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Conway And The Alchemist Tell Us Why Their Nostalgic ‘Lulu’ EP May Herald The Future Of Rap

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For the last several years, the name Griselda Records has gone from being relatively obscure to eliciting massive hype surrounding each project the Buffalo, New York-based label announces. What makes the accomplishment even more impressive is the fact that this buzz has been sustained over a nearly nonstop album release cycle as the group punches out project after project at a rate even Amazon might envy.

The reason for much of this relentless production is Conway The Machine, who lives up to his name with a ceaseless cadence of musical releases purveying Griselda’s usual gritty brand of luxury street rap. Marketed to a brand of hip-hop head rooted in New York City nostalgia and pop culture paraphernalia, the Griselda sound is what would happen if Wu-Tang Clan and G-Unit tapes, a handful of Attitude-era WWE magazines, and a Naruto box set were thrown in a blender and recorded over 1950s horror movie scores.

It makes sense, then, that the most natural fit for this type of aesthetic is a producer who is partly responsible for its proliferation in the 2000s and early blog rap era: Los Angeles-bred producer The Alchemist. On his latest release, Conway teams up with The Alchemist for Lulu, a seven-song joint EP that may very well foretell the direction for the next five years of rap music, despite being so nostalgic in theory. In truth, Conway and Alchemist use the seven tracks to try to push the genre forward, finding new avenues to convey their grimy style.

From the harrowing “14 Ki’s” to the elegant “The Contract” to the chilly “Gold BBS’s,” Lulu is primarily preoccupied with the inner workings of the drug trade, but eyes it all from the detached lens of Conway’s steady flow and Alchemist’s beat mastery. The pair has been working together for a while, but on Lulu, their chemistry elevates to a higher level — and this isn’t even their final form. That’s what Conway tells Uproxx via phone, with his predilection for recording with anime in the background even seeping into his conversation style.

When asked why now was the best time to release this particular collaboration, both Conway and Alchemist seem nonplussed. “Why not?” they both ask. They praise each other’s skillsets, with Alchemist calling Conway “one of the best rappers out right now” and Conway reciprocating: “When you got producers like Alchemist, you gotta do it.” It’s obvious that the mutual respect bleeds into the music itself, as their shared nostalgia for 1970s Blaxploitation flicks and 1990s wrestling references makes itself evident through vocal samples employed on Lulu as interludes, taking from The Mack and 2000s hood classic Paid In Full.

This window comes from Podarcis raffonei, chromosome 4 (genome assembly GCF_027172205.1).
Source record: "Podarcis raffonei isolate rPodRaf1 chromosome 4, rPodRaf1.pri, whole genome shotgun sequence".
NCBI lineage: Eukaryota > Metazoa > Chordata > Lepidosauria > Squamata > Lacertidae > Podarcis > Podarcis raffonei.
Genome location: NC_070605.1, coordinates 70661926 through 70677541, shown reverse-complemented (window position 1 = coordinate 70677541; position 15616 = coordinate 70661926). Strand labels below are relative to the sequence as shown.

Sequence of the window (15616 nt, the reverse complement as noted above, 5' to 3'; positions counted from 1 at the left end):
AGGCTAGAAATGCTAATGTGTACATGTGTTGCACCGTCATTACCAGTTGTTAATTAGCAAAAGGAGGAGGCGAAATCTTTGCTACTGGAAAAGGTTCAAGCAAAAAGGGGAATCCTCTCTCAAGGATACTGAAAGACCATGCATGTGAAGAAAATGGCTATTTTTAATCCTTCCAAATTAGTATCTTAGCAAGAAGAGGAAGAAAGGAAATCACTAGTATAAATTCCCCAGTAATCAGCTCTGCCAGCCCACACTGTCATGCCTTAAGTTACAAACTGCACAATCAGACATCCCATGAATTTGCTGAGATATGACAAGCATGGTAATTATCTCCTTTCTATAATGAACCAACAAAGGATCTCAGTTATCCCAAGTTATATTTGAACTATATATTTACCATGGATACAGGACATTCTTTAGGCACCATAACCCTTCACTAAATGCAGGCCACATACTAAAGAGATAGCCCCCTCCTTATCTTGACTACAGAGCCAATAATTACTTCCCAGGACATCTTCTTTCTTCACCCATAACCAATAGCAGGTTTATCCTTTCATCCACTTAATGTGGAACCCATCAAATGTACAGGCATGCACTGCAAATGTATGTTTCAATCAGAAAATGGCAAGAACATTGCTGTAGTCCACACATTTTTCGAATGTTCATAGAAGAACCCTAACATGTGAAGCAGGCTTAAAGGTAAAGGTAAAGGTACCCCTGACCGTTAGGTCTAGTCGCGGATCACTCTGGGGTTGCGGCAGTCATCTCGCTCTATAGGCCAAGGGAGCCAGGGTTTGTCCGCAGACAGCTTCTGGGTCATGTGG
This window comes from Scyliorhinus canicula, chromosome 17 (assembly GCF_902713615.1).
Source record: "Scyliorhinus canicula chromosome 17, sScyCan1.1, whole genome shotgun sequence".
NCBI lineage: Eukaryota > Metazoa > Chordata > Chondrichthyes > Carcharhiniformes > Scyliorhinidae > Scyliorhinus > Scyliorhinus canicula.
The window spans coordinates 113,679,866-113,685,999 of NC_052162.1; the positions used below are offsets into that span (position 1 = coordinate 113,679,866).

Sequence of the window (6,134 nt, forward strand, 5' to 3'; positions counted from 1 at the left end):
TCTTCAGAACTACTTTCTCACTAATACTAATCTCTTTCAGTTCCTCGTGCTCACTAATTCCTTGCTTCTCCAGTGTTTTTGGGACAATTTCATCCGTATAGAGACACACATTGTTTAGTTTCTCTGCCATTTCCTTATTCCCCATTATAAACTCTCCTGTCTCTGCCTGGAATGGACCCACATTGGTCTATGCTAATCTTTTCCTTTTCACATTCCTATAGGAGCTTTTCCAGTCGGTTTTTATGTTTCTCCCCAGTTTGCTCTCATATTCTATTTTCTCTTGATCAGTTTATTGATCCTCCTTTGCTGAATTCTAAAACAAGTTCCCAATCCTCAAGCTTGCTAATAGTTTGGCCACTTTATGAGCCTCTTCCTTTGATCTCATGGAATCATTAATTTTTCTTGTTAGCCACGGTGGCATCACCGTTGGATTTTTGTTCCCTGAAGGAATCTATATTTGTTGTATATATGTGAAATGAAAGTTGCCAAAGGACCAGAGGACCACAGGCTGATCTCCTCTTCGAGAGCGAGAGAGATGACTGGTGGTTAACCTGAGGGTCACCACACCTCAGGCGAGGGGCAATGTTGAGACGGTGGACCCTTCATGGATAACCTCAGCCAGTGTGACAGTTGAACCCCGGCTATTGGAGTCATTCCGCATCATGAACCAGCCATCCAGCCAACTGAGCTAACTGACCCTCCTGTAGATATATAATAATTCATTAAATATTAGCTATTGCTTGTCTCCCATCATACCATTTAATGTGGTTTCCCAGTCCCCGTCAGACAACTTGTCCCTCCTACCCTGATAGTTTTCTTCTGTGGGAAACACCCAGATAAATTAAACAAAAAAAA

Cinema is even the inspiration for the album’s title. While Conway jokes that “Lulu” is actually the name of a lion — then a tiger, in deference to my questions about whether the duo has watched the viral Netflix miniseries Tiger King yet (they had not) — astute film buffs will recall that “Lulu” was the nickname of Luis Lujano, the drug dealer from Pain In Full. As Conway puts it, “Lulu’s the plug.”

However, despite all the drug references that permeate Griselda’s oeuvre, Conway wants me to know that he can do much more. He highlights the wrestling and fashion references that make up much of his lyrical catalog and even offers up a serviceable facsimile of the so-called “Migos flow” as proof that “It’s not just the grimy sh*t… What a lot of people don’t realize is I can do any style,” he says. “We can rhyme about bricks or wrestling. I can switch up the flow.” Meanwhile, Alchemist notes the irony in a West Coast-bred producer being so beloved on the opposite coast, despite the two hip-hop hubs’ past rivalries. “I’m just a student of the game,” he says. “I’m blessed to have been around some of the greats — Mobb Deep, Jadakiss, Nas.” He’s quick to add Conway to that canon.

When asked about the ultimate impact they want Lulu — and by extension, all of the Buffalo rhyme unit’s gritty-style, throwback rap music — to have on hip-hop, they demur. Instead, they say, they’re focusing on “rejoicing” in any success the EP garners, then getting back to work. When I relate that mentality to a recent encounter with a group of sidewalk hustlers still on the block despite “safer at home” orders in Los Angeles, Conway rejoins with the perfect response. “Hustlers don’t take days off.” Alchemist echoes: “The game will keep moving.”

Lulu is out now via ALC / Empire. Get it here.